Alabama executed James Barber Friday morning for the brutal beating death of an elderly woman 22 years ago, marking the state’s first lethal injection death following a monthslong halt to review procedures.
Barber, 64, was pronounced dead at 1:56 a.m. at William C. Holman Correctional Facility in Atmore. He was convicted and sentenced to death for the May 2001 murder of 75-year-old Dorothy Epps after he confessed to killing her with a claw hammer at her home in the town of Harvest and fleeing with her purse.
His last meal consisted of “loaded” hash browns, a western omelet, spicy sausage and toast, according to the Alabama Department of Corrections.
State Attorney General Steve Marshall said Barber was a handyman who knew Epps through repair work and a previous relationship with her daughter.
Barber was arrested days after the murder and confessed his crimes to police in great detail. He admitted that “the crime was senseless and stupid” and that he deserved “to be charged and put to death” for committing it,” according to the attorney general’s office.
The execution took place despite Barber’s attorneys’ request for a stay due to Alabama’s failure “to carry out a lethal injection execution in a constitutional manner.” The SCOTUS denied the stay near midnight on Thursday, which gave the state till 6 a.m. to start the execution.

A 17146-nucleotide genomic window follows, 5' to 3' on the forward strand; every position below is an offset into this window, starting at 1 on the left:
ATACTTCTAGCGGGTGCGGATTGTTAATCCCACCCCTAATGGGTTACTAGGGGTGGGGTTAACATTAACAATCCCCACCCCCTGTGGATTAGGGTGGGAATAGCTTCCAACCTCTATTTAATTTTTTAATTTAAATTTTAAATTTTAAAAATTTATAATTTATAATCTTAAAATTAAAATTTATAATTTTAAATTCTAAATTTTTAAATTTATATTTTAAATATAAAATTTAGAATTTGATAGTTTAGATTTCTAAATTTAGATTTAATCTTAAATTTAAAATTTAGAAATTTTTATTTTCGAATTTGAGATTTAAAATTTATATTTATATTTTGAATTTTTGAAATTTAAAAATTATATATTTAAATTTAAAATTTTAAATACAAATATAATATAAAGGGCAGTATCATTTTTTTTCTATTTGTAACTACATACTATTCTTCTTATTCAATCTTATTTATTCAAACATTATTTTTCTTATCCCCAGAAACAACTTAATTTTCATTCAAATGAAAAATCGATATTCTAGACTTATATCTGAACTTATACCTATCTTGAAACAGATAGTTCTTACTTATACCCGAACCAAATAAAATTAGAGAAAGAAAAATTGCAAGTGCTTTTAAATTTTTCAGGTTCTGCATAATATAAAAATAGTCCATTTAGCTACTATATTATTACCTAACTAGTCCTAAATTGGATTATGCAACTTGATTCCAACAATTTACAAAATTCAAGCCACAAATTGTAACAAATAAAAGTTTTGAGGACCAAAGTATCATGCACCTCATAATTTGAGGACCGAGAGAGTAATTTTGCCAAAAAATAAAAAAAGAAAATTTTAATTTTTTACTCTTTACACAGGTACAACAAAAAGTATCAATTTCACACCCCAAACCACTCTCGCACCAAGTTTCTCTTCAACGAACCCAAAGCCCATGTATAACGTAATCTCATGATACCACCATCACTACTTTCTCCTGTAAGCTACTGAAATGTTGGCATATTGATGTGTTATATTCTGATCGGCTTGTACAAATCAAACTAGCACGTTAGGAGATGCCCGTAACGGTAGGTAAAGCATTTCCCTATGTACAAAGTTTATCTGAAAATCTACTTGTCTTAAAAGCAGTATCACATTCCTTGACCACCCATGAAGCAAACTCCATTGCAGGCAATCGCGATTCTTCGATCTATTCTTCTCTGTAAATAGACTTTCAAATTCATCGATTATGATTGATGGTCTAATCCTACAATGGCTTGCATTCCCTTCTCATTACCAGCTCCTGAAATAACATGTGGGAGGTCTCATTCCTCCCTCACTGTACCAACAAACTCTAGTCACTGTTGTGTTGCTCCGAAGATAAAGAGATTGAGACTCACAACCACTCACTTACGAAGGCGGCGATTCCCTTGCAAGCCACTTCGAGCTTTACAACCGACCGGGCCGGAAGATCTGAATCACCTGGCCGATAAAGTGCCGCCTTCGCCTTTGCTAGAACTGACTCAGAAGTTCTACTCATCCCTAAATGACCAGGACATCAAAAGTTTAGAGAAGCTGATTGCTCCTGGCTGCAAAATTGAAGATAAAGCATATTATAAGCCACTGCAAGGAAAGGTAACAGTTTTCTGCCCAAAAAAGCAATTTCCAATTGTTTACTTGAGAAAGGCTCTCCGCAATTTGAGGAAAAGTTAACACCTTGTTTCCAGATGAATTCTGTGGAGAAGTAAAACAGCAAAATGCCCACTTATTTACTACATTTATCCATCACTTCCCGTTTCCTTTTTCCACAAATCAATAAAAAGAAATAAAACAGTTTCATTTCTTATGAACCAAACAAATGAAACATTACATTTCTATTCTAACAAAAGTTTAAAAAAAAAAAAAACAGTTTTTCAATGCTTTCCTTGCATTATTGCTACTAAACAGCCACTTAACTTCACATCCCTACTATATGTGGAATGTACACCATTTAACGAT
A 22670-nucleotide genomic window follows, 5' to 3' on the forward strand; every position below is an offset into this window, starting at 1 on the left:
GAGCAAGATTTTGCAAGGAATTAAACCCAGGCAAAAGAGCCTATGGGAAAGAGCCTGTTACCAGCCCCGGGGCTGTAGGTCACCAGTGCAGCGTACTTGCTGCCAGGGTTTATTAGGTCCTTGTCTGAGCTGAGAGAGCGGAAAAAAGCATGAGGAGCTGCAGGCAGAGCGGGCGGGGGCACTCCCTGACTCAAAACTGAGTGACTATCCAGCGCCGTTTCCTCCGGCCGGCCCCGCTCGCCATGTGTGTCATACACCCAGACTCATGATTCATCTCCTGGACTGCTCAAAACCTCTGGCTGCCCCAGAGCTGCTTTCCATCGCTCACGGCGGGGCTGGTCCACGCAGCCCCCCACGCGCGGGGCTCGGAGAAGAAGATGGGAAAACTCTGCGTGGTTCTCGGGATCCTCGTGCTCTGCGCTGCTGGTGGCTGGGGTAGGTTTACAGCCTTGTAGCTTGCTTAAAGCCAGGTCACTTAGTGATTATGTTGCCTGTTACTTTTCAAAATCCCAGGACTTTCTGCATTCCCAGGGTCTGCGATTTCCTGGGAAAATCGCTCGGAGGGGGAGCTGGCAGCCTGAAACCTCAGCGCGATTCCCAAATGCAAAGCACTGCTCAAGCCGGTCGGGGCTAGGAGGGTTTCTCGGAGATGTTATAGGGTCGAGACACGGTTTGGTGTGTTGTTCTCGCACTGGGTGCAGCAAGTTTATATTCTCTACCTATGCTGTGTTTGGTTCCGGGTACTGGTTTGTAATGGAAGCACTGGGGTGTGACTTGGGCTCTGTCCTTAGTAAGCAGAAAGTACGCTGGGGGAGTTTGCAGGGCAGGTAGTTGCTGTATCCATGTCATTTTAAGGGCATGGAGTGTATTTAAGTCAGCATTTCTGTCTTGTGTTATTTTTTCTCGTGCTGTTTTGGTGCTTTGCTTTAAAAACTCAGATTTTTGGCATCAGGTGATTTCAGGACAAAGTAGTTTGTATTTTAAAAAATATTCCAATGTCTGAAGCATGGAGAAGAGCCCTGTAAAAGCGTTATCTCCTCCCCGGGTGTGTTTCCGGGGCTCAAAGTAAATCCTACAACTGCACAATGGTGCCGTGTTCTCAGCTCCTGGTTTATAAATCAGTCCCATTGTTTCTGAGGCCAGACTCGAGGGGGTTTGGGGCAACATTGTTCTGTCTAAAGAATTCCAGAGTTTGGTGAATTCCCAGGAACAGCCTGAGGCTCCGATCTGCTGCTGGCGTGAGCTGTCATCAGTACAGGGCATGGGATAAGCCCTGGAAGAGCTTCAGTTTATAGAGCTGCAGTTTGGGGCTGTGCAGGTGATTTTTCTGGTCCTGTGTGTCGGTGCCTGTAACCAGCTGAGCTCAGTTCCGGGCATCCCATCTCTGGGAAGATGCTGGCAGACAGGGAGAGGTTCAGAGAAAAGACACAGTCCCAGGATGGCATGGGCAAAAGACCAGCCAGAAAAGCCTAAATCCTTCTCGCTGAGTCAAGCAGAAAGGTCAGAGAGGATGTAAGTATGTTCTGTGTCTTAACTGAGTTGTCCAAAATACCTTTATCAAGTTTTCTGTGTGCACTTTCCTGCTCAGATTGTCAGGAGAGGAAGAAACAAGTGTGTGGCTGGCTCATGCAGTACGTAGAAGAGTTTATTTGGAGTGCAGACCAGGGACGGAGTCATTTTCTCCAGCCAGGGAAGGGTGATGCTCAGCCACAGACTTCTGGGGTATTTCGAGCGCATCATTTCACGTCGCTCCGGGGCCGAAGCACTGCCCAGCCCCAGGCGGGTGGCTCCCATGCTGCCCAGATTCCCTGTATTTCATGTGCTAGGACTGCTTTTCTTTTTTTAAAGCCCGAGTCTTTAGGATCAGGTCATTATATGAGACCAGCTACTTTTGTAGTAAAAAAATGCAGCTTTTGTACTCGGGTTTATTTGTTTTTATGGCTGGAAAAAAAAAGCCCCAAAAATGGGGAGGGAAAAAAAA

“Justice has been served. This morning, James Barber was put to death for the terrible crime he committed over two decades ago: the especially heinous, atrocious, and cruel murder of Dorothy Epps,” Marshall said in a statement Friday morning.
He continued: “I ask the people of Alabama to join me in praying for the victim’s family and friends, that they might now be able to find some sense of peace and closure.”
Barber’s death marked the first execution carried out in Alabama since last fall after Gov. Kay Ivey ordered an internal review of lethal injection procedures following a string of issues, resulting in a botched execution and two failed execution attempts between last July and November.
Ivey announced in February that the state was cleared to resume executions. The review resulted in the prison system growing its pool of medical professionals, ordering new equipment and conducting additional rehearsals, Alabama Corrections Commissioner John Hamm said.
In their request for a stay of execution, Barber’s attorneys argued that his execution “will likely be botched in the same manner as the prior three.”
AG Marshall’s office urged the Supreme Court to let the execution proceed, adding that the victim’s family has waited long enough “to see justice done.”
He stated that the previous executions were called off because of a “confluence of events—including health issues specific to the individual inmates and last-minute litigation brought by the inmates that dramatically shortened the window for ADOC officials to conduct the executions.”
Leading up to his execution, Barber had 22 visitors and two phone calls, according to the Department of Corrections.
The Associated Press contributed to this report.